So, I walk in my office yesterday and I see an envelope. I open it and it's a card that says, "Happy Boss's Day!" I didn't even know it was boss's day (check out Michael C for more comments on this). Who made up this "holiday" anyway? Probably the same people that made up Sweetest Day. I have an entire rant on fabricated "holidays," but I'll leave that for another time.
Anyway, inside the greeting card I see a gift card to one of our local restaurants. "Gee, that's nice," I think to myself. Then on the back of the gift card I see a little mark in the corner. It looks vaguely familiar to me. I think for a few minutes, and I figure it out. I'm the one who made that mark a few months ago when I bought this gift card on behalf of the docs here. These gift cards were given to the staff for another fabricated holiday.
Actually, I thought it was kind of funny. I walked into the nurse station and one of the staff members say, "Do you like your card?" I snickered and said, "This is a re-gift isn't it?" I never saw staff members scatter out of the room so fast.
I first heard the term re-gift on an episode of Seinfeld. All of you have done this before, I'm sure. It's when you receive a gift that you particularly don't want. And, instead of returning it or throwing it away, you give it to someone else.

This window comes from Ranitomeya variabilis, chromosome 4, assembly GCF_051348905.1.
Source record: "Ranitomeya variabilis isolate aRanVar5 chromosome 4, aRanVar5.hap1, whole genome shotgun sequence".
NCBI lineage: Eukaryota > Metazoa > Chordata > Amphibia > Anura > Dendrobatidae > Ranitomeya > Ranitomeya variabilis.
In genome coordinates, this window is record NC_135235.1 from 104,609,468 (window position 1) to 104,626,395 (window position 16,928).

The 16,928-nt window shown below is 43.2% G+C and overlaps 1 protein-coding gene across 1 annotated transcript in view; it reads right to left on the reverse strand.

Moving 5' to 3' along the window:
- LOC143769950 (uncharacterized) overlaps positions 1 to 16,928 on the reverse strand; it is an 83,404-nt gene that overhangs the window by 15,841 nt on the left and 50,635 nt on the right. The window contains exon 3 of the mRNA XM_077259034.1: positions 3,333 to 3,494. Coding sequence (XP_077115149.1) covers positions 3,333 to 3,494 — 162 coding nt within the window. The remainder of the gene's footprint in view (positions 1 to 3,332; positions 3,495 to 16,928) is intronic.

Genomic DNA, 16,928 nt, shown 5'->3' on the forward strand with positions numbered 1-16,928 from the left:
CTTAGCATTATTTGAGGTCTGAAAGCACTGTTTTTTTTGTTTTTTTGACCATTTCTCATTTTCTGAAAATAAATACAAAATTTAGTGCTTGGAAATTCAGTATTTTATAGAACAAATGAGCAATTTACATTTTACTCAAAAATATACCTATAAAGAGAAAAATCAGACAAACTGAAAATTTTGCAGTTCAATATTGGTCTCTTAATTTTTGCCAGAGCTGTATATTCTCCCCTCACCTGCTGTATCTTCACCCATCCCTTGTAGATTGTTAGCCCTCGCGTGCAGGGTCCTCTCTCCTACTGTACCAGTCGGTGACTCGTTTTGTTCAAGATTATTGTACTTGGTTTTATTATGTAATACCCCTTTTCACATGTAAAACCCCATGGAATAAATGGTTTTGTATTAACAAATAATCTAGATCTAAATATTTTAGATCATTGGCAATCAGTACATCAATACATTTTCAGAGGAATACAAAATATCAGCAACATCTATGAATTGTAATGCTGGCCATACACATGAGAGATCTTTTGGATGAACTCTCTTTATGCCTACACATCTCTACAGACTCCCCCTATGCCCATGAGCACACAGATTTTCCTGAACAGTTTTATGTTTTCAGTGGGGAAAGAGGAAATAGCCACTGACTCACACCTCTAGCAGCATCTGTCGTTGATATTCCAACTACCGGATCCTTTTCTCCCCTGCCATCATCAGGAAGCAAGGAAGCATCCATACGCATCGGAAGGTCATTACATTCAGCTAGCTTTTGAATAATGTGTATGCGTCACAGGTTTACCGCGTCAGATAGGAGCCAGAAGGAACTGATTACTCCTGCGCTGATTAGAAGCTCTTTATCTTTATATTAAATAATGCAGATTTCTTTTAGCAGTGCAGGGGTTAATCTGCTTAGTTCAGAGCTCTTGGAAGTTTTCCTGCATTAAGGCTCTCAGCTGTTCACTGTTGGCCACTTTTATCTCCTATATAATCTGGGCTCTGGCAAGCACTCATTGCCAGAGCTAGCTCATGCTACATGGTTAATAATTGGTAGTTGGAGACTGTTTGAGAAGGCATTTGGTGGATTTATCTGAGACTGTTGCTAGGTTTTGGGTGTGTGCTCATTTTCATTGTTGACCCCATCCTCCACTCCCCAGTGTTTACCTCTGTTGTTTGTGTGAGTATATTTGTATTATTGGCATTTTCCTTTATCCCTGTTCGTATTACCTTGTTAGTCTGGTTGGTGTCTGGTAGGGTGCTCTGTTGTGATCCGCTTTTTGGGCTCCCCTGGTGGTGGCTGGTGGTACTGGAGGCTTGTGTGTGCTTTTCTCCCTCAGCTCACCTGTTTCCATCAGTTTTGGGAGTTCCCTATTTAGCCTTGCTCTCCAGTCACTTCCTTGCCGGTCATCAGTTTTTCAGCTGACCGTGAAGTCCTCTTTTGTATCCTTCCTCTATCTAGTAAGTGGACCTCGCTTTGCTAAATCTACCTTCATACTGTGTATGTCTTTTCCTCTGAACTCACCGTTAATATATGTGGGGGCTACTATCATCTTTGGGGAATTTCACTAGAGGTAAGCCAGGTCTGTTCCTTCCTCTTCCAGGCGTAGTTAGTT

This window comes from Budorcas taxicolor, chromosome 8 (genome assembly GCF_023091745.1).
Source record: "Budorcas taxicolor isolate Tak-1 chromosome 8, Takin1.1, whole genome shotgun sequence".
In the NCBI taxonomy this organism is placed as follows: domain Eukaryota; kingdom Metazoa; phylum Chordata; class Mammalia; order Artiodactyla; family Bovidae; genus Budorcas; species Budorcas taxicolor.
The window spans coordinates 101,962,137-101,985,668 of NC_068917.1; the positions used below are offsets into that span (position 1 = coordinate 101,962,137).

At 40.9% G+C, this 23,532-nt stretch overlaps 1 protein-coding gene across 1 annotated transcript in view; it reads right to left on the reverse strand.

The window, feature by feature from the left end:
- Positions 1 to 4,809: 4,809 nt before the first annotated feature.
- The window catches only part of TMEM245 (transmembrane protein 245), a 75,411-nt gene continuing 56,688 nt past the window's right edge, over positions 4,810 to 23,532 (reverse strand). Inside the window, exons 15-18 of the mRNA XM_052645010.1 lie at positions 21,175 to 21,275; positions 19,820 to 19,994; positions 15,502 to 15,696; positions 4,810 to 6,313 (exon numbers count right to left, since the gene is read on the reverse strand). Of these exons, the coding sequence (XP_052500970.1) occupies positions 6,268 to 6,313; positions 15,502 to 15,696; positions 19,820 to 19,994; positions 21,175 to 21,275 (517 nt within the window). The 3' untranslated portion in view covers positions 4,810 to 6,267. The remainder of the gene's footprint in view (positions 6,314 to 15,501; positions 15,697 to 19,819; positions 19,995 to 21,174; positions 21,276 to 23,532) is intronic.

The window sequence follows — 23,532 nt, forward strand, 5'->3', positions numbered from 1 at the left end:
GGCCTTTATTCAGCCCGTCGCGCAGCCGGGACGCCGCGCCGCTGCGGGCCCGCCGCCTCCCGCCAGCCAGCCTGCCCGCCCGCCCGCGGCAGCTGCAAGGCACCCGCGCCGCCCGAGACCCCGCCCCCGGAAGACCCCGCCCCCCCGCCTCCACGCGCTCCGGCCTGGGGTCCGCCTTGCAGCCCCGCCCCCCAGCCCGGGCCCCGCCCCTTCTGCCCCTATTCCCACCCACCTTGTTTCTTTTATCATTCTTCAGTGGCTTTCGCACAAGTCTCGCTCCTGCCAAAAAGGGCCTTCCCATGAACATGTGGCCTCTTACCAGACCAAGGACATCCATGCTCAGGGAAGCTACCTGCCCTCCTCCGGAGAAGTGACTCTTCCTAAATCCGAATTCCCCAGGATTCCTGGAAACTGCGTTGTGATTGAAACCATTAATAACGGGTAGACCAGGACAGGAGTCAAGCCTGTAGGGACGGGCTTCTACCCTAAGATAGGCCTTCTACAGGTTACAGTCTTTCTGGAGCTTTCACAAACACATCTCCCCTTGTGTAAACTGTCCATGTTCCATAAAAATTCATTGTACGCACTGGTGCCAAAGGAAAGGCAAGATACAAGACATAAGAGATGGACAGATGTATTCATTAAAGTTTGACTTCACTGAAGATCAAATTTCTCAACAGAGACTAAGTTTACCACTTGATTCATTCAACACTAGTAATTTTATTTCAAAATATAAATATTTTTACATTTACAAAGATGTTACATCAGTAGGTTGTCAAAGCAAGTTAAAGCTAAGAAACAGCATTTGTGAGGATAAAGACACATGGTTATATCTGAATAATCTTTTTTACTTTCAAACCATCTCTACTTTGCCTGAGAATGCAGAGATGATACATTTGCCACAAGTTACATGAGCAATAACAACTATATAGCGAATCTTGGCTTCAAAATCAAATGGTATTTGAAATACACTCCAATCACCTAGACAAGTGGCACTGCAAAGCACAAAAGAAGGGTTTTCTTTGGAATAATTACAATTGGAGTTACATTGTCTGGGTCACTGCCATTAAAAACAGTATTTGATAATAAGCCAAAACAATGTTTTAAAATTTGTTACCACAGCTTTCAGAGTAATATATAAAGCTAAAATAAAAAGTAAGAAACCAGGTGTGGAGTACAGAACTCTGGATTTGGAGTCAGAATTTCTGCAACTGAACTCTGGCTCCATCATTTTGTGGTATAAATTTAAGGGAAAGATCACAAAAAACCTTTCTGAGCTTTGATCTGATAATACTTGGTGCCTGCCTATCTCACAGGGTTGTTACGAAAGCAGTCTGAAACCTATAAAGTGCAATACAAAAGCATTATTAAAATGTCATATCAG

Re-gifting is more common than you think. Cnn.Com reports a study which polled about 1500 Americans. More than half of the people polled said that they re-gifted in the past. In addition, a whopping 78% of respondents said it was acceptable to re-gift.
Nancy Wong, a spokeswoman for Harris Interactive, said she was surprised by the number of people who admitted to re-gifting.I'm going to come clean and say, yes, I've done this before. The problem is accidentally re-gifting back to the same person, and getting caught. This has happened to me before when I give a gift, and that person says, "Didn't I give this to you last year?" So, that's why I wasn't upset when I got the card yesterday. Any funny re-gifting stories out there?
"It's not something I've thought about and when I saw that nearly half had done it -- 52 percent have re-gifted and or would re-gift -- it's quite a significant number," Wong told Reuters.